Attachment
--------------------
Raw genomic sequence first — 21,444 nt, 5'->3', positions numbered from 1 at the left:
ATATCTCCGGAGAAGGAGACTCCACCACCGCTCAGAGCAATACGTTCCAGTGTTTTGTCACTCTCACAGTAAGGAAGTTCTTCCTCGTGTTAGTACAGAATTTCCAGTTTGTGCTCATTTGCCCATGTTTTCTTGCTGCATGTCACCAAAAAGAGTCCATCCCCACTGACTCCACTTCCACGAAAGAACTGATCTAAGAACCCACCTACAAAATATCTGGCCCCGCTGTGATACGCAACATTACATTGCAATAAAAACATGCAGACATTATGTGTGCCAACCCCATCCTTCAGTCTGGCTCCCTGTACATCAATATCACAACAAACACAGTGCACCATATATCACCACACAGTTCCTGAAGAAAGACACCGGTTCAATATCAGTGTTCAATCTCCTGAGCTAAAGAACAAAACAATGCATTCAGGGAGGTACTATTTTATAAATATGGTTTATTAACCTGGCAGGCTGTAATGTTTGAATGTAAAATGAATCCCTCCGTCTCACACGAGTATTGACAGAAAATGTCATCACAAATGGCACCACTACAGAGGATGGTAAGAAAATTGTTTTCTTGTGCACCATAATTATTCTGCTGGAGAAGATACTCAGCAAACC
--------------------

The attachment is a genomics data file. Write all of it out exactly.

Raw genomic sequence first — 21,444 nt, 5'->3', positions numbered from 1 at the left:
ATATCTCCGGAGAAGGAGACTCCACCACCGCTCAGAGCAATACGTTCCAGTGTTTTGTCACTCTCACAGTAAGGAAGTTCTTCCTCGTGTTAGTACAGAATTTCCAGTTTGTGCTCATTTGCCCATGTTTTCTTGCTGCATGTCACCAAAAAGAGTCCATCCCCACTGACTCCACTTCCACGAAAGAACTGATCTAAGAACCCACCTACAAAATATCTGGCCCCGCTGTGATACGCAACATTACATTGCAATAAAAACATGCAGACATTATGTGTGCCAACCCCATCCTTCAGTCTGGCTCCCTGTACATCAATATCACAACAAACACAGTGCACCATATATCACCACACAGTTCCTGAAGAAAGACACCGGTTCAATATCAGTGTTCAATCTCCTGAGCTAAAGAACAAAACAATGCATTCAGGGAGGTACTATTTTATAAATATGGTTTATTAACCTGGCAGGCTGTAATGTTTGAATGTAAAATGAATCCCTCCGTCTCACACGAGTATTGACAGAAAATGTCATCACAAATGGCACCACTACAGAGGATGGTAAGAAAATTGTTTTCTTGTGCACCATAATTATTCTGCTGGAGAAGATACTCAGCAAACC